Blanka Klímová, Petra Poulová, Ivana Šimonová, Pavel Pražák, Anna Cierniak-Emerych
The problem of the developed countries is the aging of the population. Developing countries, for the time being, do not experience it so urgently yet due to the lower average age of the population, but their standard of living is also beginning to improve. In 2000, the percentage of older individuals aged 65+ years reached 12.4%. In 2030, this number should rise to 19% and in 2050 to 22% (Transgenerational, 2009). In Europe this population group aged 65+ represent 18% of the 503 million Europeans, which should almost double by 2060 (Patterson, 2006). This trend of aging population causes additional problems such as increased costs on the treatment and care of those elderly people (Maresova et al., 2015a; 2015b). Therefore, there is ongoing effort to extend the active life of this group of people in order to allow them to stay economically and socially independent. And current technological devices and services can assist them in this process.
Elif Baykal, Cemal Zehir
The challenging work environment of the 21st century has resulted in a great deal of global, societal and organizational change (Fry, 2003). We are experiencing a global crisis of confidence that has spread among many people and organizations (Parameshwar, 2005). Corporate fraud (Schroth & Elliot, 2002), negativity stemming from the downsizing of companies, anxieties resulting from emerging technologies (Giacalone & Jurkiewicz, 2003), and the financial crisis have affected the way employers see their organizations and leaders. Congruent with that reality, organizations have started to give more importance to positivity and developing strong characteristics of employees, rather than focusing on negativity and weaknesses (Avey, Luthans, & Jensen, 2009). Similarly, academics and organizational behaviour experts started to focus on positivity and positive sides of organizational life. This change in mentality brought about the need for a more holistic leadership style that can integrate minds and souls of people: namely, spiritual leadership.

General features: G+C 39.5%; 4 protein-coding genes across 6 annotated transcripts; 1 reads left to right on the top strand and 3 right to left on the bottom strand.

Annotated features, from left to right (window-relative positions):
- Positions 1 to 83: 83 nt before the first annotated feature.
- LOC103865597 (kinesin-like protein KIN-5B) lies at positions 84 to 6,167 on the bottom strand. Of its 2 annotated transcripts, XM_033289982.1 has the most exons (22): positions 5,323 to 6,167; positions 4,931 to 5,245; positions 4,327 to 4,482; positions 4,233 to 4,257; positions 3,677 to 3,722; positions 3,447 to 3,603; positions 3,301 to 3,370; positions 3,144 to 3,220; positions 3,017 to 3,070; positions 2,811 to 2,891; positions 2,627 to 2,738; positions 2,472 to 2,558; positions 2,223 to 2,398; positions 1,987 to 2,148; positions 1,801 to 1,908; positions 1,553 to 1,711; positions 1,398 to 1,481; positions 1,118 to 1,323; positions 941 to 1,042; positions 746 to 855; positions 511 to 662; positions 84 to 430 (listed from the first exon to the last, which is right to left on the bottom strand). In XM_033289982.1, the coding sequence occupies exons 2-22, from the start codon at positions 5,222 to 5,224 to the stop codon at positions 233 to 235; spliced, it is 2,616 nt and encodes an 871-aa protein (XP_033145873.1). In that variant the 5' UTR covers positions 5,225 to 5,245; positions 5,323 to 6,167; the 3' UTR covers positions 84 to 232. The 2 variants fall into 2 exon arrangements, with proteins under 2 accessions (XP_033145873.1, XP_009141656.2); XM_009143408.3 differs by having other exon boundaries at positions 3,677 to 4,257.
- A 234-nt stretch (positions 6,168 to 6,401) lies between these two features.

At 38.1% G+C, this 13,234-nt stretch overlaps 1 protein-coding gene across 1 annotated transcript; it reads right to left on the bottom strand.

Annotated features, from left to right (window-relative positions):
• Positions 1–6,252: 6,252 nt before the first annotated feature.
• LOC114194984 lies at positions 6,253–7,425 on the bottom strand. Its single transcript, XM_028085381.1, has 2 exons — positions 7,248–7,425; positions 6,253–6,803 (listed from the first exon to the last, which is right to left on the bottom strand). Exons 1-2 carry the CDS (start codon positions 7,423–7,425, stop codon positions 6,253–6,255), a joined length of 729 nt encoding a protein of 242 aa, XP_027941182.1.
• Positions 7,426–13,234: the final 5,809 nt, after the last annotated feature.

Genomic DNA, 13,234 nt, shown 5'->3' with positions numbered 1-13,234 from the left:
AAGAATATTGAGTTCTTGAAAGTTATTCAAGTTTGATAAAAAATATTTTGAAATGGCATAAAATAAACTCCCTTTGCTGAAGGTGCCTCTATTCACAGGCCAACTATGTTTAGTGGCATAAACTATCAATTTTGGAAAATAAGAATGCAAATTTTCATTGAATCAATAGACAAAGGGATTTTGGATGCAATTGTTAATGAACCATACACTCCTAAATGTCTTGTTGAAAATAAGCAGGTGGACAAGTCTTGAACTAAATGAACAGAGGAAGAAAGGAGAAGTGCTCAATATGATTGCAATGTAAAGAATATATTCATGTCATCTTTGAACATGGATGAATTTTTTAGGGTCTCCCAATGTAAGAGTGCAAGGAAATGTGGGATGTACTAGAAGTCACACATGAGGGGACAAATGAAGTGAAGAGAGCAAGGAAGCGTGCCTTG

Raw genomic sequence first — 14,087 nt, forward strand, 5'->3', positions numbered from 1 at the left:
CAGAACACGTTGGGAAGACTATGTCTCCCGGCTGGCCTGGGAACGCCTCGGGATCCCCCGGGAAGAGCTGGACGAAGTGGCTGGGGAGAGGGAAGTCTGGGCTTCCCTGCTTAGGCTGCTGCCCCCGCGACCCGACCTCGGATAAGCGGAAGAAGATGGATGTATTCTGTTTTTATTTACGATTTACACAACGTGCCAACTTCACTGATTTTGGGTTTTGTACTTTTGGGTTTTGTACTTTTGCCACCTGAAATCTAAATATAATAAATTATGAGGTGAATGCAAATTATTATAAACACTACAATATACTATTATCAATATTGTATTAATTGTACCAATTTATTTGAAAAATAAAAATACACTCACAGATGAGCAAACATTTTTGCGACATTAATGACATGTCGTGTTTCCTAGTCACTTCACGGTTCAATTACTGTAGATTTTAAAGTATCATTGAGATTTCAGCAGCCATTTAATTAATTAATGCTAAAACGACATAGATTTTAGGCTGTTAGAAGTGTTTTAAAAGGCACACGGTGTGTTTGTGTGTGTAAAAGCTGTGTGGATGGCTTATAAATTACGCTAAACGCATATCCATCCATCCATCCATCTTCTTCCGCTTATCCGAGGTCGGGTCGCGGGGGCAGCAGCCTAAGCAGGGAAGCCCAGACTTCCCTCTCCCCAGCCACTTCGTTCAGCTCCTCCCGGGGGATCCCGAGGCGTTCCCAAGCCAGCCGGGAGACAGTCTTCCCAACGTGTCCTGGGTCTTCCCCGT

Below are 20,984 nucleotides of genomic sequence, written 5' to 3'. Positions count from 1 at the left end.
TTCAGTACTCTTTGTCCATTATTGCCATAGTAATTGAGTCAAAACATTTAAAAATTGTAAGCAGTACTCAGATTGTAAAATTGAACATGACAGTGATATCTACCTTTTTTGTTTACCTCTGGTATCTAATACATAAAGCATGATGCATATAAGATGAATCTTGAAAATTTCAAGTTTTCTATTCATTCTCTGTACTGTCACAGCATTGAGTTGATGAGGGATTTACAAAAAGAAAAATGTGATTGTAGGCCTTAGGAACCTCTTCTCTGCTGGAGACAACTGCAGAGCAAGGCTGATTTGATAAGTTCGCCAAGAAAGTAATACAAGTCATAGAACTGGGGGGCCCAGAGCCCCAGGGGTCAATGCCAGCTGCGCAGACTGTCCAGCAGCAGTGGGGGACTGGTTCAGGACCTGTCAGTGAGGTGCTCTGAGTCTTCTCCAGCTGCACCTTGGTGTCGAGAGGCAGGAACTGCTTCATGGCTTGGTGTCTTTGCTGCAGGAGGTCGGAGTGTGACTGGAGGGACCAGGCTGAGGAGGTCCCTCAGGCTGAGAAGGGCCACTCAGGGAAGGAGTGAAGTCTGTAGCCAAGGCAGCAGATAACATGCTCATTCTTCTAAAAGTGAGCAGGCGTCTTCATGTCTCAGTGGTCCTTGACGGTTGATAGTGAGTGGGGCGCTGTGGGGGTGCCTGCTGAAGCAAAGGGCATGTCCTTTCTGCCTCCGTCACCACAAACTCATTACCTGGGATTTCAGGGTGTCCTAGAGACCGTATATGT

Yaghob Gholipour, Hamidreza Hasheminasab, Mohammad Kharrazi, Justas Streimikis
There is convincing evidence to suggest that understanding the fundamental needs of human beings is essential if we are to develop strategies to transition society towards more sustainable forms of development (Hall, 2006). Besides, human needs satisfaction is likely to “make fewer demands on our environmental resources, but much greater demands on our moral resources” (Brown, 1982). As such, it is a moral obligation for governments, societies, industries, and individuals, to help fulfill human needs by enhancing health, safety, economy, and society, while preserving the environmental assets such as biodiversity and natural resources; i.e. to realize sustainable development.
Emil Vacík, Miroslav Špaček, Jiří Fotr, Lukáš Kracík
Project Portfolio Management (PPM) deals with the coordination and control of multiple projects that pursue the same strategic goals and compete for the same resources, whereby managers prioritize among projects to achieve strategic benefits. PPM deals with simultaneously managing multiple projects and includes defining values, specifying priorities, solving conflicts between projects as well as defining organizational structure and the rules of its functions (Spradlin & Kutoloski, 1999). To provide maximum value to the organization, the portfolio must contain a balance of project types and risk levels as well as limit the number of projects to ensure that all projects can be resourced effectively (Killen, Hunt, & Kleinschmidt, 2008). According to numerous studies, project portfolio management is currently applied in the practice of nearly all modern enterprises (Miguel, 2006).
Julius Janáček, Dan Šťastný
The economic science has for centuriesanchored its endeavor to understand decisionmakingpatterns of people in explicit or implicitassumptions of utility maximization. And yet,for most of that time the utility remained anempty box, devoid of any content. The termutility was a scholarly short-hand for whateverpeople want to achieve and remained vague fora reason: in recognition of the subjective natureof what human preference it was designedto accommodate just about anything, and itwas after all considered none of economists’business to speculate about its precise content.